Important/high: the update fixes a vulnerability whose exploitation could result in the compromise of the confidentiality, integrity, or availability of users’ data, or of the integrity or availability of processing resources.
Moderate: the update fixes a vulnerability whose exploitation is mitigated to a significant degree by factors such as default configuration, auditing, or difficulty of exploitation.
Low: the update fixes a vulnerability whose exploitation is extremely difficult, or whose impact is minimal.
If you cannot deploy all available patches, you should make it standard practice to deploy at least the critical and important updates without question, every time any updates are made available.
All other patches still need to be installed and you should use your organisation’s risk appetite to determine the frequency.
Have you got a Patching Policy?
It is important to have a defined Patching Policy in place to define the security patching of all your IT assets (this should not be limited just to servers and desktop/laptop devices, but should also include network and mobile devices).
This policy should cover areas such as:
- What patches are released (all, or critical/important etc.)?
- Is it just Operating System patches, or application patches as well (e.g. Microsoft, Adobe, Oracle etc.)?
- What devices are included/excluded (and why)?
- On what schedule are patches released/deployed?
- Is there a defined process for deploying 0 day patches? (More on 0 day below)
When should I patch?
Ultimately, it depends on your environment, but you should aim to deploy patches as soon as is practicable. There are a few caveats to this:
- If you are looking to obtain Cyber Essentials Plus certification, you will need to be able to demonstrate that vulnerabilities with a severity the product vendor describes as ‘critical’ or ‘high risk’ are deployed within 14 days of release.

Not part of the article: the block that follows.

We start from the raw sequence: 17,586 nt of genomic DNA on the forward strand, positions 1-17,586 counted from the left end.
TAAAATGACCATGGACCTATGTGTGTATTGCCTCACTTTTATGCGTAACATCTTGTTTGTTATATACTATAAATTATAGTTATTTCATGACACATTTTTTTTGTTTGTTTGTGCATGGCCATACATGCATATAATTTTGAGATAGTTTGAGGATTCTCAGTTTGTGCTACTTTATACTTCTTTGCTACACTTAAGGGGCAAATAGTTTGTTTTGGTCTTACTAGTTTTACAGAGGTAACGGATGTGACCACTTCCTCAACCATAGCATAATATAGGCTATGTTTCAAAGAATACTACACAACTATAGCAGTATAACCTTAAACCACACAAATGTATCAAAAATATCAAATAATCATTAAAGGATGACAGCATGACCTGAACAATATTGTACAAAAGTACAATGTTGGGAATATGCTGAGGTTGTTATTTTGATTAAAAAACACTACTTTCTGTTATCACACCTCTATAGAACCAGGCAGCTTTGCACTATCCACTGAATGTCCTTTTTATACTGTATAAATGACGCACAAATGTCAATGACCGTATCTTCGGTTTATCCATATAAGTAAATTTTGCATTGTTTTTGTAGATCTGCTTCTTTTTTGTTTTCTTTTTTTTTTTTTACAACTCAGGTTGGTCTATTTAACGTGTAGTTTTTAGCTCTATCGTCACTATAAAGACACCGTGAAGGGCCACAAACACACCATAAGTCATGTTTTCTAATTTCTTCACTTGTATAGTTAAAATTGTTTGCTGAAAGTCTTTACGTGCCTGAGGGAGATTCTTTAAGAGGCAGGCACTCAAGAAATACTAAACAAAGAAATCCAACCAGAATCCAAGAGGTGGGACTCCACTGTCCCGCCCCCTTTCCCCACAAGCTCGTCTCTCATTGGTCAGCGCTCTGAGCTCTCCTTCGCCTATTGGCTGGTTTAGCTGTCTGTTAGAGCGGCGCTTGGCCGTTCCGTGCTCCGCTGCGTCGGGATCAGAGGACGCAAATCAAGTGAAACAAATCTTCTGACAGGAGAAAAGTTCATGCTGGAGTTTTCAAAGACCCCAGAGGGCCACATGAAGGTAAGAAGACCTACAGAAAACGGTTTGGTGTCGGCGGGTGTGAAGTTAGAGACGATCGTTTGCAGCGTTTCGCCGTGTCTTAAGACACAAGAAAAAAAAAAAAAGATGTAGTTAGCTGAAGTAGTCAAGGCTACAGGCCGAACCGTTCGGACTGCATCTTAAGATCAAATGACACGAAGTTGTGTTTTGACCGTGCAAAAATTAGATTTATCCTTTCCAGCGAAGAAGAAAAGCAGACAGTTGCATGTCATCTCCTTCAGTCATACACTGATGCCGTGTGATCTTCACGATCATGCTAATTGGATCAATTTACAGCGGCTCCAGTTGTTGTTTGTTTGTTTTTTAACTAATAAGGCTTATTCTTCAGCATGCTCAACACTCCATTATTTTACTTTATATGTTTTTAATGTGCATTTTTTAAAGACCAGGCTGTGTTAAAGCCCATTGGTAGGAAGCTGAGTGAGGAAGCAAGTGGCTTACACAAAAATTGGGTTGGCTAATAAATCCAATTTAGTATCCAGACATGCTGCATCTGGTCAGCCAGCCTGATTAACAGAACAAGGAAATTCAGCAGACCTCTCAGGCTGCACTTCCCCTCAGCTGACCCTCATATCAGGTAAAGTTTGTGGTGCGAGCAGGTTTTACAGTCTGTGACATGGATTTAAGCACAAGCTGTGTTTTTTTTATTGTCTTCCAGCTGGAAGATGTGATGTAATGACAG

- If your organisation takes card payments and needs to be PCI DSS compliant, then critical security patches must be installed within one month of release.
If your organisation falls into both of the above categories, patches must be released within 14 days.
You should have a process in place for deploying emergency patches (often called 0 day patches) that vendors release for immediate installation to remediate against a critical vulnerability. These do not happen very often, but when they do, you should ensure that they installed in as short a timeframe as possible – ideally within 48-72 hours.
How should I patch?
If you have time and resource constraints, it will probably not be practical to patch every device manually. You should look at available tools to automate the deployment of your patches such as Microsoft Windows Server Update Services (WSUS). Depending on your environment, you may need to look at multiple solutions to cover all of your infrastructure.
If you have staff who work remotely, you should also ensure that any devices they use are able to be patched on a regular basis.